The video below shows how to install a compression fitting and avoid common mistakes.

  • Mechanical Grip Fitting: Involves a two-ferrule assembly with one ferrule at the back and the other at the front. The back ferrule grips the tubing and presses it against the front ferrule. A strong metal spring holds the front ferrule in position to combine and seal the fitting body and the tubing. As such, the assemblies are sturdy and can withstand mechanical vibration. Besides, these parts can easily be assembled and reassembled to avoid damage to the tubing and components.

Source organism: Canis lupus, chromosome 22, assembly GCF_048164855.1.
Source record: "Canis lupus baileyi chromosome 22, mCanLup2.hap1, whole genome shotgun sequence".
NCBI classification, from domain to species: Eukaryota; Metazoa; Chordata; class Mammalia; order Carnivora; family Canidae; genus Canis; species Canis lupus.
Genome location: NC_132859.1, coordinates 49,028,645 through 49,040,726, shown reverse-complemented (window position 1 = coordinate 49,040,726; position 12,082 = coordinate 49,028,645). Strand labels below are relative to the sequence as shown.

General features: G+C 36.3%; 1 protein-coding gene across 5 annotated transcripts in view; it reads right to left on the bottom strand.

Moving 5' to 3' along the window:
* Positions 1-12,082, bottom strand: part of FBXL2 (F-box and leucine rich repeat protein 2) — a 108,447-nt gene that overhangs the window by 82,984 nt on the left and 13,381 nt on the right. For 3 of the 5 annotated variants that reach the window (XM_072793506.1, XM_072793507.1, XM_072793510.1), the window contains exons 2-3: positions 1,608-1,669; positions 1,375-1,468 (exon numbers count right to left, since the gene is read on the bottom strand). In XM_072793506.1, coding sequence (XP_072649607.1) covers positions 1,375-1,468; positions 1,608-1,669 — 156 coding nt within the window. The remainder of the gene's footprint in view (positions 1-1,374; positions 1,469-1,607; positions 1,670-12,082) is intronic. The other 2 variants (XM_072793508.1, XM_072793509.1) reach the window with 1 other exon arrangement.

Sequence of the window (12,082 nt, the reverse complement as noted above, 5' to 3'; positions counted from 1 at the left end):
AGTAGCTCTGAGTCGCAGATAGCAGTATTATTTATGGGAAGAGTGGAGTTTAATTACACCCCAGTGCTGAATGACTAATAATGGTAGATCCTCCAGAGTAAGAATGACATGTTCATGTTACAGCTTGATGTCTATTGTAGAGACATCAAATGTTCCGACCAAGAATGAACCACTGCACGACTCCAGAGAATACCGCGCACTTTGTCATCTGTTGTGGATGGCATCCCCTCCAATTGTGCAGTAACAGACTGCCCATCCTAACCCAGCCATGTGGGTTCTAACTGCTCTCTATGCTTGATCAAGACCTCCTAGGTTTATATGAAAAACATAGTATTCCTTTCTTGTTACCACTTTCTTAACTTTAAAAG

•  Flare Fittings: Has a flare-ended body. It uses special flaring instruments to fit the tubing into the flared end. Flare fittings are better than their compression counterparts regarding pressure endurance and operating parameters.
  •  Bite-Type Fittings: These are a special type of compression fittings that use a sharpened ferrule to create a seal. When the sharpened ferrule is compressed, it “bites” the tubing to provide a seal. Thus, it leaves a strong pressure connection whose assembly is fast and requires no special tools.
  •  Threaded Fittings: They come with in-built grooves (threads) on either their inner (female) surfaces, outer (male) surfaces, or both. The tapered surfaces only accept tubings with similar threads. Tubings using tapered threads create a tight seal, adding seal tape to make it safe enough for transporting fuel or gases. On the other hand, straight threads have simple connections without a seal. 

Applications of Tube Fittings